It’s very easy to develop an attachment with the Swedish capital. Sudeshna Ghosh shares a curated list of the top spots to visit in Stockholm.
Few cities straddle the historic with the future-facing as effortlessly as Stockholm. From ancient cobblestone districts dating back to medieval times, to contemporary design and cuisine, it’s all here, and it all coexists in a happy balance. Made up of an archipelago, with different neighbourhoods located on little islands, the picturesque city is trendy, atmospheric, and packs a punch in the food and shopping stakes – making up the perfect formula for a chic city break.
If you only visit one place for eating, sightseeing, shopping then Stockholm is for you.
Recent globalisation of new Nordic cuisine has firmly established that there’s more to Scandinavian food than meat and potatoes, and Stockholm’s trendy dining scene is no exception. Even though meatballs are still an integral – and delicious – part of the food landscape, the wealth of indigenous, seasonally changing produce gives local chefs the ideal canvas to unleash their creativity on. Combined with a rich repertoire of traditional techniques (of cooking and preservation) that owe their origins to the stark climate of the region, it makes for some seriously inventive food.
Nowhere is this better experienced than at Gastrologik (gastrologik.se) a hip Michelin star restaurant run by chef duo Jacob Holmström and Anton Bjuhr who have a shared pedigree of top fine dining restaurants, having worked with the likes of Pierre Gagnaire and Mathias Dahlgren. What they also have in common is a singular passion for hyper-local, seasonal, high-quality produce, which is reflected in their food – I can’t say menu, because there isn’t one in the conventional sense of the word, each day’s dishes are developed according to what is available, and tailored to guests’ preferences.
The intimate restaurant is designed in a typically Scandinavian minimalist style, with blink-and-you’ll-miss-it signage at the door, and an open bar-style kitchen allowing diners to enjoy watching the army of hipster chefs practice their craft.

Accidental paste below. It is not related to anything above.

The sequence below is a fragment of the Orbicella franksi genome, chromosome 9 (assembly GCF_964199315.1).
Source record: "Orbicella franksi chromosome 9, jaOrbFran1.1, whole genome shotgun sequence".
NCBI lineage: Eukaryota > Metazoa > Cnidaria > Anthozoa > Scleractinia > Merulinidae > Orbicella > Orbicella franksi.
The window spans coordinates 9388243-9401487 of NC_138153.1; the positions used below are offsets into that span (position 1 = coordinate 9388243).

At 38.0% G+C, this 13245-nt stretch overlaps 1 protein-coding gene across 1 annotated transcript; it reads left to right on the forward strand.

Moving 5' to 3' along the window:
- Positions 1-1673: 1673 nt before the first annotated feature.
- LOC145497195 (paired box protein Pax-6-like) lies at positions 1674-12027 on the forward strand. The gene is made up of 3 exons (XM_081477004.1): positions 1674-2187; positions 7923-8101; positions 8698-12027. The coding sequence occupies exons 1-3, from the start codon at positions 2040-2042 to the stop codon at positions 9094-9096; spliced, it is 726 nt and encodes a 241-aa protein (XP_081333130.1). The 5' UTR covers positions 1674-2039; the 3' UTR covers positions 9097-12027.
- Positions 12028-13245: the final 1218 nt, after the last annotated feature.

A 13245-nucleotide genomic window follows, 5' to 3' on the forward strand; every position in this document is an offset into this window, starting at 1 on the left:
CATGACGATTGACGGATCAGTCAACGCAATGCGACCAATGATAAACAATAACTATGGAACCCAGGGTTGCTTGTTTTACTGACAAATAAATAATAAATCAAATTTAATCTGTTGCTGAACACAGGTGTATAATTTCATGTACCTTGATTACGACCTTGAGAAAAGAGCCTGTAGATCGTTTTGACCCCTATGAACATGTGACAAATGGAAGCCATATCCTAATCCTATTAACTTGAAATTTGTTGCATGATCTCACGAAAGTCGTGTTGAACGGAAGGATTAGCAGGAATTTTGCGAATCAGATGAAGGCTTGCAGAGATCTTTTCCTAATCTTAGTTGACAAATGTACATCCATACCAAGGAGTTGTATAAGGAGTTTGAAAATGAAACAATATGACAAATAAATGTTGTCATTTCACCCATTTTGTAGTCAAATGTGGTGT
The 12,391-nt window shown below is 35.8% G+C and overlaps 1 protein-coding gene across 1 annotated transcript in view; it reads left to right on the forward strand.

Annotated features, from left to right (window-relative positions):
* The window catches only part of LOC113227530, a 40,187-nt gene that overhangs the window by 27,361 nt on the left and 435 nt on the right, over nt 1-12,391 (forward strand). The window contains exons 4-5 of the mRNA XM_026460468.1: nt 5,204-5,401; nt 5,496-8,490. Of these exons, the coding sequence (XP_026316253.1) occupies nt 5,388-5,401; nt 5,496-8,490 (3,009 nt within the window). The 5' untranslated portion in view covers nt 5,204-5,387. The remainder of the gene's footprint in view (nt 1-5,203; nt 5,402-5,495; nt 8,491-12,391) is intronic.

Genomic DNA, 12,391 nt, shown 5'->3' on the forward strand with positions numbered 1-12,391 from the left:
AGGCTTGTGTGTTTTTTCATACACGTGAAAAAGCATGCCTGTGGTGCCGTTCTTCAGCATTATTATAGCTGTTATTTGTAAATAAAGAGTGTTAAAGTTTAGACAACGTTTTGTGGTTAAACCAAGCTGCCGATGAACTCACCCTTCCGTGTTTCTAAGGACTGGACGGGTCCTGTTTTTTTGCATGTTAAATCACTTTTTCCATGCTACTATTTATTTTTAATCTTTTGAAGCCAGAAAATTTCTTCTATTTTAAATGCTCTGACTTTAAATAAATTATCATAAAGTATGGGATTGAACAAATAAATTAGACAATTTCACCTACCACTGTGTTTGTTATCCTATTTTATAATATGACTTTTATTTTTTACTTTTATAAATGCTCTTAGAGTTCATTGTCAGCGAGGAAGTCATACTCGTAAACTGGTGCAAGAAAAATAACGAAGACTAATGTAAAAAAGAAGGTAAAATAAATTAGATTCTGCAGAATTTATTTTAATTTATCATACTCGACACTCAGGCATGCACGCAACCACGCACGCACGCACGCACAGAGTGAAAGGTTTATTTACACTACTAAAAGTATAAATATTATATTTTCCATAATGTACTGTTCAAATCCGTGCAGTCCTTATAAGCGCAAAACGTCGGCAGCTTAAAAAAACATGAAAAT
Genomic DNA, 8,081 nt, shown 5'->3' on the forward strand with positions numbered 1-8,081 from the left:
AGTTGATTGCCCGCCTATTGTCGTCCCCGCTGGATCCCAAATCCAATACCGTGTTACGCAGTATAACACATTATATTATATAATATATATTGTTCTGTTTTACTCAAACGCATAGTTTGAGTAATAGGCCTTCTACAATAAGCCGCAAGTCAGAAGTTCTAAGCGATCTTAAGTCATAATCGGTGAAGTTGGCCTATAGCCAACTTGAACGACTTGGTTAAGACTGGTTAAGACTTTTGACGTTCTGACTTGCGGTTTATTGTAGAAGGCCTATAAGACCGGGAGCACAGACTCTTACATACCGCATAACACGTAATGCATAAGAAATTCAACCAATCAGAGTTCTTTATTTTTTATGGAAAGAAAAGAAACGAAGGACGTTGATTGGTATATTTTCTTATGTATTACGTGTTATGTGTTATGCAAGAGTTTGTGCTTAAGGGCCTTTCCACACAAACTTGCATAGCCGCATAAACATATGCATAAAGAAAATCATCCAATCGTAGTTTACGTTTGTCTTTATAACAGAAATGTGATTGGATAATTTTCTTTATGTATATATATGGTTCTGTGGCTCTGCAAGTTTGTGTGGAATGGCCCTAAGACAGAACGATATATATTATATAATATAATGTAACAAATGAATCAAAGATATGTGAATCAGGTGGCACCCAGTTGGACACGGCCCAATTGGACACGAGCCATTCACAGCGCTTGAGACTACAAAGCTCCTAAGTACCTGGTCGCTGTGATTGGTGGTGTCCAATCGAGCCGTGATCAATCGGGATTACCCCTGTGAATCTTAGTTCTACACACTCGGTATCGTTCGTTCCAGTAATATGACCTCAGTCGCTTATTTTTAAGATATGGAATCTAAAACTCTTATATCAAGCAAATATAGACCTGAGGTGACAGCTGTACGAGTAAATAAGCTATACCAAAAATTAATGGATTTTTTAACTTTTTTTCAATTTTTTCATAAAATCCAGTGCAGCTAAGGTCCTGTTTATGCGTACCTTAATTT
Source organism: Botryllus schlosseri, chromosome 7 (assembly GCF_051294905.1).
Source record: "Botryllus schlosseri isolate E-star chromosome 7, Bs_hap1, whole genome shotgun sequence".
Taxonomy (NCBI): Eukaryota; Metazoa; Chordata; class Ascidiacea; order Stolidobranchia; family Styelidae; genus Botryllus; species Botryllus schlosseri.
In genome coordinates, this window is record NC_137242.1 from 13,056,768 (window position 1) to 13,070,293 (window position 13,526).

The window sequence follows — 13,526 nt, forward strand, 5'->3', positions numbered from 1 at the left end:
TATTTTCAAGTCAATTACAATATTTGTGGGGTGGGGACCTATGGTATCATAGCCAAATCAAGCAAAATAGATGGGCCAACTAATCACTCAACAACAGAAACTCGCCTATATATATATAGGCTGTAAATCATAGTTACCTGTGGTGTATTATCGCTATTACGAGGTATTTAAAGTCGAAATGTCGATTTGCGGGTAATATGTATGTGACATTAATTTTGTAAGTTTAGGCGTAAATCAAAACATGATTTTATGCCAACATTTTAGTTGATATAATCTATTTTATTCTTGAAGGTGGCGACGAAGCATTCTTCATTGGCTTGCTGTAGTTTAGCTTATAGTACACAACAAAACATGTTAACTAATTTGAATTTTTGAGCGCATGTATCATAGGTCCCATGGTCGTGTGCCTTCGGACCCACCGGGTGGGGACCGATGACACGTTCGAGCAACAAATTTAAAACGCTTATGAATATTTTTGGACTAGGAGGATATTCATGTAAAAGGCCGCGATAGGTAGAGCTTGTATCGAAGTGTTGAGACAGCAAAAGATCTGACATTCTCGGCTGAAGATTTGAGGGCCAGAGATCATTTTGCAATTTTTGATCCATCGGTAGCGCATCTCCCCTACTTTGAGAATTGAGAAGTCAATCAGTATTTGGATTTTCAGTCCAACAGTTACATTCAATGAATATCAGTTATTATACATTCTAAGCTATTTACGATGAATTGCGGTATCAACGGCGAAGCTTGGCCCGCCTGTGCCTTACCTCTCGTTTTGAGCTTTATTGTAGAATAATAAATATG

With such next-level dedication to quality ingredients – Jacob and Anton know all of their producers personally – the results are bound to be exceptional.
While I cannot predict what you will eat at this temple of gastronomy, you can be sure that each intricate course in the degustation experience will offer up an explosion of unexpected flavours, textures and combinations, with a good measure of playful whimsy.
Whether it’s cured reindeer with whey butter and (the quintessentially Swedish) lingon berries; Sea urchin with pointed cabbage and roses; Cod tongue with celeriac porridge; Rutabaga (Swede) with plums and pumpkin seeds; Guinea fowl liver with hazelnuts and apple; or locally reared hare with beets and blackcurrant mead, each dish is much more than the sum of its parts, and fittingly awe-inspiring.
Their desserts are no less impressive, with something as innocuous as honey being elevated to ecstasy-inducing levels, incorporating both beeswax and pollen alongside traditional honey in a sublime concoction; others range from spelt porridge with frozen buttermilk and apples, to grown up’s candy with resin (it’s like popping candy, with a shot of alcohol).